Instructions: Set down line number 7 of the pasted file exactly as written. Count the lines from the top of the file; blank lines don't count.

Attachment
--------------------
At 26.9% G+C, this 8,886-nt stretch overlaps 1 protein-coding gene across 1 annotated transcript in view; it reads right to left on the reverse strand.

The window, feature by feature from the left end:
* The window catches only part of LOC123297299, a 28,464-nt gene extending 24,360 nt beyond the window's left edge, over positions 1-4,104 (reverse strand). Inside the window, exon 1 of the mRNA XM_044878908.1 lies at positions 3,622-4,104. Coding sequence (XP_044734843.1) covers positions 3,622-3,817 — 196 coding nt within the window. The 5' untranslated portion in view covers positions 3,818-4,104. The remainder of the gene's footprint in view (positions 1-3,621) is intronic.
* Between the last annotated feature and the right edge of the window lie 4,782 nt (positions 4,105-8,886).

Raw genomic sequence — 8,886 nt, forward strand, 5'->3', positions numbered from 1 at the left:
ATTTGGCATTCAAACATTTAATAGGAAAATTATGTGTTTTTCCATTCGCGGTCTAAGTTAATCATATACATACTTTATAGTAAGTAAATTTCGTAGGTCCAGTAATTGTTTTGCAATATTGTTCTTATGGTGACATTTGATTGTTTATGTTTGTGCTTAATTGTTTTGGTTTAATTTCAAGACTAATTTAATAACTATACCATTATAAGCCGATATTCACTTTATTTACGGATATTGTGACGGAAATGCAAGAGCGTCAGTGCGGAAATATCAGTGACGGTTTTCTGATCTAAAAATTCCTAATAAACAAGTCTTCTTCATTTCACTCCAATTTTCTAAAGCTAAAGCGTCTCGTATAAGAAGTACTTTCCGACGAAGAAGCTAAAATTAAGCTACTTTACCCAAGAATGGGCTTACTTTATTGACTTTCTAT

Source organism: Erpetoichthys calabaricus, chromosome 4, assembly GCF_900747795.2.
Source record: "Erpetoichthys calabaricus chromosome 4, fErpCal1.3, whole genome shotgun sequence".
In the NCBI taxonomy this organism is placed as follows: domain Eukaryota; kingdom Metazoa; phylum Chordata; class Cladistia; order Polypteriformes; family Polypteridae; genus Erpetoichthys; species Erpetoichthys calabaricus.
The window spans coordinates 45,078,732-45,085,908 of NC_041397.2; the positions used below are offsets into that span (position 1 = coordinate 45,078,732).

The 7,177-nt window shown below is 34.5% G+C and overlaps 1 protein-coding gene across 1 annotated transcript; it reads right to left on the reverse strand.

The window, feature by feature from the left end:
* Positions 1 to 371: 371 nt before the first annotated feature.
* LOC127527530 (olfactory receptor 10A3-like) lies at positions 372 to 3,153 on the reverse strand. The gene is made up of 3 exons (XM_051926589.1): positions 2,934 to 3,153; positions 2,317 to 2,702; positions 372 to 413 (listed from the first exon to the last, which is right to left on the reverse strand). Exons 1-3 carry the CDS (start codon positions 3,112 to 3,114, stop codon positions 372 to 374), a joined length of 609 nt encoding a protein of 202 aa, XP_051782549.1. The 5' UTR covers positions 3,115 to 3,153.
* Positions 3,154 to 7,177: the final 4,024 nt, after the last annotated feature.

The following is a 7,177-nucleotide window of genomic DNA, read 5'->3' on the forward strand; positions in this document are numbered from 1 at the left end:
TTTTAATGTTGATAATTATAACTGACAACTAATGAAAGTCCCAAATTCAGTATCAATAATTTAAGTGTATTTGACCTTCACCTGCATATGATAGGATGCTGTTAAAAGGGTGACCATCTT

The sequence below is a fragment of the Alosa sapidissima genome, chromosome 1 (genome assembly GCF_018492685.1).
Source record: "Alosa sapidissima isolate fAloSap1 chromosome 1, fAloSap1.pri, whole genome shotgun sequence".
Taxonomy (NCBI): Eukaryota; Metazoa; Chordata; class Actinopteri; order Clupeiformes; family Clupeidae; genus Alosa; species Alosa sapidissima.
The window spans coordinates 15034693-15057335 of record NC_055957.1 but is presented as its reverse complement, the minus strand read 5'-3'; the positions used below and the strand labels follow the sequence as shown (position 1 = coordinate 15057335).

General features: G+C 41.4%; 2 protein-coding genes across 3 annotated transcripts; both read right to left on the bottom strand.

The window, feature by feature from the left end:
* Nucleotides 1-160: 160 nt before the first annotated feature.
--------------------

Source organism: Erpetoichthys calabaricus, chromosome 4, assembly GCF_900747795.2.